Why Are We Obsessed With Celebrities? Our DNA Provides a Clue

Celebrities do a lot of stupid things, so why are we obsessed with them? Turns out, our DNA provides a major clue.
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Celebrities do a lot of stupid things, so why are we obsessed with them? Turns out, our DNA provides a major clue.
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Lindsay Lohan: Not our fault we're interested in her

When it comes to celebrities, people often wonder why it is they are famous or even interesting. Why are they on the front cover of magazines and what possesses people to chase them around simply because they are, well, famous?

Turns out some clever so-and-so has decided to look further into the matter and found out that our obsession has a lot to do with our evolutionary past. And no, the research was not done by a celebrity journalist, but a social anthropologist named Jamie Tehrani who was probably not paid by the National Enquirer.

Tehrani's thesis is interesting because he believes that our obsession with celebrities may be the result of our brains not being able to catch up with modern times. Just like our predilection for fast food is apparently connected to our caveman days when we would eat high calorie food because we needed to survive, our celebrity interest is apparently caused by our ancient brains thinking we needed to respect the leader of the pack or those seen as being creative innovators. Says Tehrani:

“The most convincing theory suggests that prestige evolved as part of a package of psychological adaptations for cultural learning. It allowed our ancestors to recognize and reward individuals with superior skills and knowledge, and learn from them.

This allowed new discoveries and techniques – for instance, how to exploit the medicinal properties of plants or optimize the design of hunting weapons – to spread across the whole population, and enabled each successive generation to build on and improve the knowledge of their predecessors.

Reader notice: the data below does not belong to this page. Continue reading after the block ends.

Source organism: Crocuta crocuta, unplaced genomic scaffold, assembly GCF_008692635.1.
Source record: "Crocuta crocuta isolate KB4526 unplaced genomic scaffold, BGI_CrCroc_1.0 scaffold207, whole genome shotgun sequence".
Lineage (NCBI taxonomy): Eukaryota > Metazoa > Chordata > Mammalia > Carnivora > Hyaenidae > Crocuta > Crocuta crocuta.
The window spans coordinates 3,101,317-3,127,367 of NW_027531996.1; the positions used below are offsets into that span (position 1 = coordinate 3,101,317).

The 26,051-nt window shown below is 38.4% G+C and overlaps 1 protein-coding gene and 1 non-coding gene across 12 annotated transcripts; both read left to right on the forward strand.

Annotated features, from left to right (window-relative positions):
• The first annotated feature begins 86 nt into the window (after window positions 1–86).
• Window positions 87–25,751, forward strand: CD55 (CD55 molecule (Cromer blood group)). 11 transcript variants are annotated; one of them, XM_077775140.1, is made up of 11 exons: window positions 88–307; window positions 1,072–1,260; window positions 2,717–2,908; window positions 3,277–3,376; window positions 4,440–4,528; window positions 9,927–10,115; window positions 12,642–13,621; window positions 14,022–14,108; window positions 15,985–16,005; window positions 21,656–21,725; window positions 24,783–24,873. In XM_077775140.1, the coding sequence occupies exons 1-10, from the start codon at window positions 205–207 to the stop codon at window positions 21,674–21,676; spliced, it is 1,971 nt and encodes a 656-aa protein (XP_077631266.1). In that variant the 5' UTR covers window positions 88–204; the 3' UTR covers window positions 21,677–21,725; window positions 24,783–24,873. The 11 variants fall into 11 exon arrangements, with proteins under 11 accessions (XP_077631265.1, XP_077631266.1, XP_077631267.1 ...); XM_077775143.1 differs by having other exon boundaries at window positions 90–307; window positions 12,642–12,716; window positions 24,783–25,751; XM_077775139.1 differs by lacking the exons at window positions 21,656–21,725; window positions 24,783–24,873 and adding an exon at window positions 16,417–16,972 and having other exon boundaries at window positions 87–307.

Although the bias for preferentially imitating prestigious individuals has generally helped promote the spread of adaptive behaviors, anthropologists have suggested that it can make us susceptible to copying traits that are of no use in themselves, or which may even be harmful.

The reason for this is that prestige-biased learning is a very general strategy that is targeted at successful role models, rather than specific traits. This is precisely what makes it such a powerful and flexible tool – because the traits that make someone successful will vary significantly in different environments, so it makes sense to copy whoever happens to be doing best at a particular time and place.”

We can now all breathe a collective sigh of relief knowing that it is wired into our brains to be interested in whether Heidi Klum has decided to have her Seal tattoo removed, and why Kim Kardashian has decided to call her young daughter 'North West'.

Or does it?

I can understand ticker-tape parades when astronauts returned home from daring space missions in the 1960s where thousands turned out to celebrate their achievement, but does that explain why actors, actresses and models in 2013 are to be worshipped in a similar manner? Does Paris Hilton's bit part in a film about her house being broken into by sociopathic teenagers warrant the same amount of attention as Neil Armstrong's first steps on the moon?

And why are  modern celebrities so ridiculous? Most people couldn’t get away with taking a monkey on a plane (Justin Bieber), getting paid a million dollars for filming themselves having sex (the list is too long to mention) or having a doctor give them general anesthetic to get to sleep (do I even need to give a name?).

This alone should be a sign that celebrities don’t seem to be the most evolved in the human race. After all, preparing yourself to go into outer space and conduct complex experiments in a highly dangerous environment is a little harder than POV sex scenes on an iPhone.

Maybe it's time we found new role models.

Image by s_bukley / Shutterstock.com